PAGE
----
Cognitive dissonance is another topic woven through the story False Flag, and as such, it helps people like me understand how others can be so blind to the corruption at the top, because I’ve been a lifelong skeptic when it comes to government and power. You see, I was nursing my newborn baby when I first saw the footage of the planes just ‘melting’ smoothly into the Twin Towers. I didn’t, and still can’t, believe what the pictures showed my eyes. I was already a committed activist, and my very first reaction was to shout out at the people at the top of the pyramid – because I recognised it as being a false flag too far; part of a campaign to make us believe we need ‘protection’ from terrorists in caves – radicals, extremists, suicide bombers … And yet people fell for the official story – hook, line, and sinker – even though the ones with the most power are the biggest terrorists of all.

Stories fill our lives, from those told to us by friends, to those we tell ourselves, and of course, those selected to be told by the media as the ‘news of the day’. The problem is, the media has been honing its propaganda techniques for decades now, and most of the stories we hear are re-tellings of corporate and government news-releases. We are told which ‘current events’ are affecting our lives; one event builds upon another, and narratives are formed, shaping our world views, and our understanding of how the world works.

Because of the potential power of carefully contrived narratives, DARPA is investigating the deep psychological effects that stories have upon humans, in an attempt to ‘win hearts and minds’, the sly way. Academics have discovered that stories shape our belief systems, our sense of identity, our choices, and our actions.

They alter our mental state, making us highly suggestible, especially when we empathize with the characters. Stories have physiological effects upon our bodies – brain scans reveal that when people read a story or watch a movie, “the same brain regions that are active in real-life situations fire up when a fictitious character encounters an equivalent situation.” In other words, our brains perceive, and react to, whatever the characters are experiencing, just as if it were happening to ourselves. (Source)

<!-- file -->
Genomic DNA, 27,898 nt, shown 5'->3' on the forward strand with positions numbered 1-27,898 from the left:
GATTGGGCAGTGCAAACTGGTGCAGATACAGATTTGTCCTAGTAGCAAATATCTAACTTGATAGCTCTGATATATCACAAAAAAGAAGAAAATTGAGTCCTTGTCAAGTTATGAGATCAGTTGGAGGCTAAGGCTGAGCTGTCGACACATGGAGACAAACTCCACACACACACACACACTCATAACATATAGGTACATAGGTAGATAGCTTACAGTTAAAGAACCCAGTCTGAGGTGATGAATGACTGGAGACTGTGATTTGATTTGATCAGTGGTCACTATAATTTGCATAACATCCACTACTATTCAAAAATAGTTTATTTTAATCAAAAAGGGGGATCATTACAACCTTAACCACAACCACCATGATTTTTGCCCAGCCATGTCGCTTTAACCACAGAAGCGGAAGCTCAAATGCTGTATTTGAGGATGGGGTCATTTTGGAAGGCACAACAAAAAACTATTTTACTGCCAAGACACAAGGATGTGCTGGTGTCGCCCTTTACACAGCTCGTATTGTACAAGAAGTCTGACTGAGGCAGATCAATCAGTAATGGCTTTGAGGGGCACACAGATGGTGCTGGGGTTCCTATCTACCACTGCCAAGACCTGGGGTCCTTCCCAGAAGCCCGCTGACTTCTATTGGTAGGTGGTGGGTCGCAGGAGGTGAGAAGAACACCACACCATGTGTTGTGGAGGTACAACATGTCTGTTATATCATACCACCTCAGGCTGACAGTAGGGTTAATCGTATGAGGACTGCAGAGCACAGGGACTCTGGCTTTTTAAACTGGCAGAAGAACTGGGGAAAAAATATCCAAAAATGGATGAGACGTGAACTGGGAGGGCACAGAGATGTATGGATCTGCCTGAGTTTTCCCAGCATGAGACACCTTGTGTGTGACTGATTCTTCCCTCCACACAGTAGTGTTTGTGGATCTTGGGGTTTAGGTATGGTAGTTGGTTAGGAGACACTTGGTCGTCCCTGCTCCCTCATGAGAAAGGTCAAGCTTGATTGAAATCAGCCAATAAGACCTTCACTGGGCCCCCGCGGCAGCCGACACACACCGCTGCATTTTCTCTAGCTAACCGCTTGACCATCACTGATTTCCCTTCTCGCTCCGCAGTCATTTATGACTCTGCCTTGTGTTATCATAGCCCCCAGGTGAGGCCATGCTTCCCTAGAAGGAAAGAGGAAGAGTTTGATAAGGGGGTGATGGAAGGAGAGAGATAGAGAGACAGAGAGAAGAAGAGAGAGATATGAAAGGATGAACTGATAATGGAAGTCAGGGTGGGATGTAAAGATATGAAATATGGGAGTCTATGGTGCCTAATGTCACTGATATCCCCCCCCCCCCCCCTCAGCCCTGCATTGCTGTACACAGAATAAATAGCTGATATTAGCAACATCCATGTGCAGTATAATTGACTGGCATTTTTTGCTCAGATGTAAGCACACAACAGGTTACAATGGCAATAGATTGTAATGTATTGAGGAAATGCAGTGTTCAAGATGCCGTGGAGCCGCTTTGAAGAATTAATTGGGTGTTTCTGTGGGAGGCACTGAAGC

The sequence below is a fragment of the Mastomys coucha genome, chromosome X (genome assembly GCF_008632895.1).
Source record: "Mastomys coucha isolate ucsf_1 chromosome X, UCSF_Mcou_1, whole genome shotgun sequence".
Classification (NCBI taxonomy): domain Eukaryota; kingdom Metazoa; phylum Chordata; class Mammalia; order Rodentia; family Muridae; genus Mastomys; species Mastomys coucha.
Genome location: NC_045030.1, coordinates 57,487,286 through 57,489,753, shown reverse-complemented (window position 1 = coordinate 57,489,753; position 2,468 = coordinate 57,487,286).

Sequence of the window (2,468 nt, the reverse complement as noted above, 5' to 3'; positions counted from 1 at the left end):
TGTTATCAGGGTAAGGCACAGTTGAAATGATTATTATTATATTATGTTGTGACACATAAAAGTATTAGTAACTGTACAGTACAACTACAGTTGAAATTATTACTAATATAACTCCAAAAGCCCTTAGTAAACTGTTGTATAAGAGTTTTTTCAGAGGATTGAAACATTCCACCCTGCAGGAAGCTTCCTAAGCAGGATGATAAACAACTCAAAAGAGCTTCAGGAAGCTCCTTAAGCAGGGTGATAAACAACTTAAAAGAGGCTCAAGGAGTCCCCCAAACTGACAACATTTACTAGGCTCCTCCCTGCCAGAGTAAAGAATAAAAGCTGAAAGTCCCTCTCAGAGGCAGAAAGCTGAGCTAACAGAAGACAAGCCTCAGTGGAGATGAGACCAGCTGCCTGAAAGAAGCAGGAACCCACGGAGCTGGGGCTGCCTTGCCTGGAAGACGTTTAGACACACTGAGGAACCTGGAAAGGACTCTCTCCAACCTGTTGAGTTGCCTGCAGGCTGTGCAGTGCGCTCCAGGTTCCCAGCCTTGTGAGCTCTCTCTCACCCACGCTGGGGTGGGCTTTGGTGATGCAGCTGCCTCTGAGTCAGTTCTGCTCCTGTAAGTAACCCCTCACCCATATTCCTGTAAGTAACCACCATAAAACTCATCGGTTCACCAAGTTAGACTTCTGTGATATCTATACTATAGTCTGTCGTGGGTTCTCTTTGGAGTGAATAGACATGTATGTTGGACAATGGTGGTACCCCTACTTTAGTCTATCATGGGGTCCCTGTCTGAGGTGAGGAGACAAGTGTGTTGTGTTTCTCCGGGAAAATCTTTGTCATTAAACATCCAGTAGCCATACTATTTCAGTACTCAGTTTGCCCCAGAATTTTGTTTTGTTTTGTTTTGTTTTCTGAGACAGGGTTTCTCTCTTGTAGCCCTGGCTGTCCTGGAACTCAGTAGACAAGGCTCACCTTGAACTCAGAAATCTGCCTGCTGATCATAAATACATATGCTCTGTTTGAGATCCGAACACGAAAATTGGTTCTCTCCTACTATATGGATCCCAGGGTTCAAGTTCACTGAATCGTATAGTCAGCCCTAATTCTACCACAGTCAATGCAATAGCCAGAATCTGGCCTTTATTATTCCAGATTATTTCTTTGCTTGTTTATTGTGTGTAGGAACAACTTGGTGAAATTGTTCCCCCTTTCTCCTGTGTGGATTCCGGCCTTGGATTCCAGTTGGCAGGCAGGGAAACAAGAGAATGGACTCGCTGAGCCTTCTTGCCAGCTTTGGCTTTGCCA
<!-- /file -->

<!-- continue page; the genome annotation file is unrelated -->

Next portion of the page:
Stories can also trigger the release of neurotransmitters and hormones such as oxytocin and dopamine. Head of the ‘narrative networks’ research at DARPA, William Casebeer, commented that this effect is similar to having “a tiny hit of cocaine”. (Source)

This is the beginning of the “story wars”…

… the most troubling psy-ops imaginable. Humans the world over use universal story lines to understand the world around them, with the basic story mechanism of cause and effect, or problem; reaction; solution. Oftentimes it’s the classic story arc, of the hero’s journey. The deep, but subtle, effects of cunningly crafted narratives will feature more and more in our lives, so all you budding story tellers out there get busy! Tell us stories yet untold, let your imagination unfold – art of all kinds can tell a story, as it speaks from heart to heart. Songs, dances, videos, blogs, and fiction … they all tell stories and make a difference to the world.

As activists, you could send stories like False Flag to people you think may be able to open their eyes, and cope with our somewhat grim reality.

As Croy remarks:
The choir is being preached to with brilliance and passion, but it’s time to enlarge the congregation. Exponentially.

Click Here to read a short passage from False Flag, by Dick Croy.

 

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This entry was posted in Financial/economic information, Illuminati/Terrorism/Corruption, Political, Spiritual and tagged , , , , , , , . Bookmark the permalink.

One Response to False Flags and Story Wars, by Julie Beal

  1. Ethyl says:

    That first dawning of realization is very hard. Fortunately, it gets easier!